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Short notes on Unconventional Machining Processes

Unconventional Machining Processes form an important part of the chapter of Machining Processes in the subject of Manufacturing Engineering for GATE Mechanical Engineering. In this short notes section we will cover the first Unconventional Machining Process - Electric Discharge Machining (EDM).

Electric Discharge Machining (EDM):

EDM is also known as Spark Erosion machining or simply Spark Machining. The metal removal takes place due to the erosion caused by the electric spark. This process may be used for machining any material, irrespective of its hardness. The rate of metal removal and the resulting surface finish can be controlled by proper variation in the energy and the duration of spark discharge. A liquid dielectric, like light oil like transformer oil or kerosene oil or more commonly Paraffin is always used in the process. 

Basic principle of EDM:

The EDM setup includes:

  • A power source
  • A dielectric medium
  • Work piece
  • A tool
  • A servomotor
  • Speed reduction gear box
  • A rack and pinion arrangement

The work-piece is connected to the positive terminal and the tool is connected to the negative terminal of the power supply source. (Work-piece = ANODE, Tool = CATHODE)

The principle involved in the process is that the work-piece and the electrode (tool) are separated by a gap, which is called spark gap. This gap is filled with a dielectric medium, which, with the use of a proper voltage breaks down. The spark gap usually varies between 0.005 mm to 0.05 mm. When 50 V to 450 V of circuit voltage is applied, electrons start following from cathode and the gap is ionised.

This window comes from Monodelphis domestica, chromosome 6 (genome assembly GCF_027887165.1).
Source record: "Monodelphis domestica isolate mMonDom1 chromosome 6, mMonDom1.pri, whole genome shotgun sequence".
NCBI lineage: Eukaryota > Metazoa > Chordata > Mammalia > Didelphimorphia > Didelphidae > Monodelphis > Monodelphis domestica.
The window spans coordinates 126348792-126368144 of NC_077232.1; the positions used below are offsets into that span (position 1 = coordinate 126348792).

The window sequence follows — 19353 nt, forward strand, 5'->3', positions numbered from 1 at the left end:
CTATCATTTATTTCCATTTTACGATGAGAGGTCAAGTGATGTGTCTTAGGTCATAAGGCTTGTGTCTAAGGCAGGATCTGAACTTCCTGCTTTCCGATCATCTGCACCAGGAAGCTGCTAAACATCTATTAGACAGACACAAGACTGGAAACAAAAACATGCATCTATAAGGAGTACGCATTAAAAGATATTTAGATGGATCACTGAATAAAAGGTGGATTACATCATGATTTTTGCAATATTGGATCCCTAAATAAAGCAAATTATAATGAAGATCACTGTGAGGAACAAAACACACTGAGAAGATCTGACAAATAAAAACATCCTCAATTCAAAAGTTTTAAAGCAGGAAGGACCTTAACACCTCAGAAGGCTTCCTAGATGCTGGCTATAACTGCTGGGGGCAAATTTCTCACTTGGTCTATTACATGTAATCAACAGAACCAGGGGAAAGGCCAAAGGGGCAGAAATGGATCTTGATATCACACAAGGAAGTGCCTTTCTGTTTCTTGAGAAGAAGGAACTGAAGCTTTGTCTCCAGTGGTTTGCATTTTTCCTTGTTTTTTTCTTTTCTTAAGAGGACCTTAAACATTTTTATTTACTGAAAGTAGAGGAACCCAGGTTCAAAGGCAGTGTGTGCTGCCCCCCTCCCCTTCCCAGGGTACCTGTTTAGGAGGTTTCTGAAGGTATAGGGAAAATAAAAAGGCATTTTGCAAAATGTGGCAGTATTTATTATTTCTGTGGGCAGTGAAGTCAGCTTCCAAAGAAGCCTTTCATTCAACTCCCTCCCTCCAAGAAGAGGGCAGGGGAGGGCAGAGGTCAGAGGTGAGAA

The electric spark impinges directly on the work-piece surface. It takes only a few micro seconds to complete the cycle and the spark discharge hits the anode with a considerable force and velocity, which results in the development of very high temperature on the spot of impingement. This causes vaporization of the metal and the metal so vaporised is then carried away by the flowing liquid dielectric due to electrostatic and electromagnetic forces. 

During the operation, the erosion takes place on both tool and the workpiece, but tool gets eroded much less as compared to the work-piece. The reason for this is that the tool tip is subjected to compressive forces due to an electric and magnetic field which results in slower erosion of the tool tip surface. 

The material removal rate depends upon:

  • Discharge current
  • Duration of pulse
  • Rate of pulse repetition

The Servo system controls the gap in the EDM process. The function of this system is to correctly locate the tool with respect to the workpiece surface, maintain a constant gap throughout the operation and sense changes in the gap conditions. 

Applications of EDM:

  • Tool manufacturing
  • Re-sharpening of cutting tools and broaches
  • Trepanning of holes with straight or curved axes
  • Machining of cavities for dies
  • Re-machining of die cavities without annealing

In addition to the above mentioned uses, EDM can be used for almost all kind of machining operations performed by conventional machines. 

Advantages of EDM:

  • High accuracy can be achieved for machining die cavities and tools.
  • Highly delicate portions can be machined without the fear of getting them distorted as there is no direct contact between tool and workpiece.
  • Any material which is a good electrical conductor can be machined, irrespective of its hardness.
  • Fine holes can be easily drilled.
  • Much faster as compared to conventional machining operations, even for harder materials.

Disadvantages of EDM:

  • Only small sized workpieces can be machined.
  • Electrical non-conductors are difficult to machine.
  • Thermal distortion.
  • It is unable to produce sharp corners.

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